Lisa said...

You cannot make them do anything. If you keep pushing and make it more painful to him, he is just as likely to take off or lash out from what he perceives as a threat (having to deal with uncomfortable issues) than actually make any progress. I interpreted his leaning towards you and asking for a haircut as a manipulation. If he looks like he's making an effort, you'll let him go to dinner with his GF and her Mom, if you still don't, that proves to him that he shouldn't even try. You are working so hard for Bear and Kitty to heal. You are doing absolutely everything you can - way more than I would be willing to do at this point for him. Stop beating yourself up about this. I'm not saying give up and let them do whatever they want, but you need to put all of this in their court now - time is running out.

With my almost 18 yo son (3 mos from today), I know he will not be anywhere close to being ready to live on his own, support himself, contribute to society, etc. The problem is, he may never be able to function in a way that looks successful to me and I have to be realistic about it. He will leave on his own on his 18th b-day. There is absolutely no doubt in my mind he will take off and he will start having consequences the second he leaves our driveway. The question is - can our kids live with those consequences? Can they take it in stride? Can they learn from them? If the answer is yes, yes and no, then we have nothing more to give. Our love is not enough to keep them tethered to us, we are trying to save them from their own stupid choices and it hasn't made them listen so far. When my dd18 left last spring (I was beside myself with grief and shock - this is his bio sister, adopted at 2) I was sure she'd be back, that she'd learn and realize and be home. Well, the feeling of freedom, whether that freedom comes at a high cost to them or not, is something I cannot compete with. She hasn't been back. She's called and apologized and begged to be part of the family again (never told her she wasn't, it was yet another manipulation), she's texted ugliness and hatred our way, but she hasn't learned the value of "FAMILY" and with her dx's (similar to Kitty and Bears) she sadly never will.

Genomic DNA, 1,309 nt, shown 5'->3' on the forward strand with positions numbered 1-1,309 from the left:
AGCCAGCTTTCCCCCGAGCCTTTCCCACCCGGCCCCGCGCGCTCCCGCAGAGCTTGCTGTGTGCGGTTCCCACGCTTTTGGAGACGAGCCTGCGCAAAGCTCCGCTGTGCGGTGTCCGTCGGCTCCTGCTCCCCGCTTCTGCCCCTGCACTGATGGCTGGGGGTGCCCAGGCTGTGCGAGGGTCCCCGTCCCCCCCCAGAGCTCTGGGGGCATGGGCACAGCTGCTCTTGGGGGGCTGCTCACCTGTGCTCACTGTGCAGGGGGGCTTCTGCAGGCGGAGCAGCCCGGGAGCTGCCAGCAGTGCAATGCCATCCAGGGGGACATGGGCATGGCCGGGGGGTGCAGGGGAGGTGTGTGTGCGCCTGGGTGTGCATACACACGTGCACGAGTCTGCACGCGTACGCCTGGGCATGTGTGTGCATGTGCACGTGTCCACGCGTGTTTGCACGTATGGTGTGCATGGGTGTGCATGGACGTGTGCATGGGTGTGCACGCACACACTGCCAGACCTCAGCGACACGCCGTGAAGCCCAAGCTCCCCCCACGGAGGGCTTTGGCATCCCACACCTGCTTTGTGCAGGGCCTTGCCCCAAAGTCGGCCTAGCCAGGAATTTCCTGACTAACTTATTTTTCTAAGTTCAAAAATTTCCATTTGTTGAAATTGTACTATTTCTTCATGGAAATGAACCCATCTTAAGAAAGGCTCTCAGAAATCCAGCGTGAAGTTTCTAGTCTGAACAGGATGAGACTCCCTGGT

All that to say that you are over-thinking all of this way....too much. I did the same thing and the only person I hurt was myself. It didn't do a bit of good for the kids who refused help - and it did nothing to make my troubled kids closer to my neuro-typical kids or vice versa. Bob isolating herself is a very bad thing.

We all go into this with the best of intentions. We think everything will work out if only we do this and that (cause and effect) but the wrench that's thrown into our plans are the very kids we're tying to help. You cannot make them work on themselves.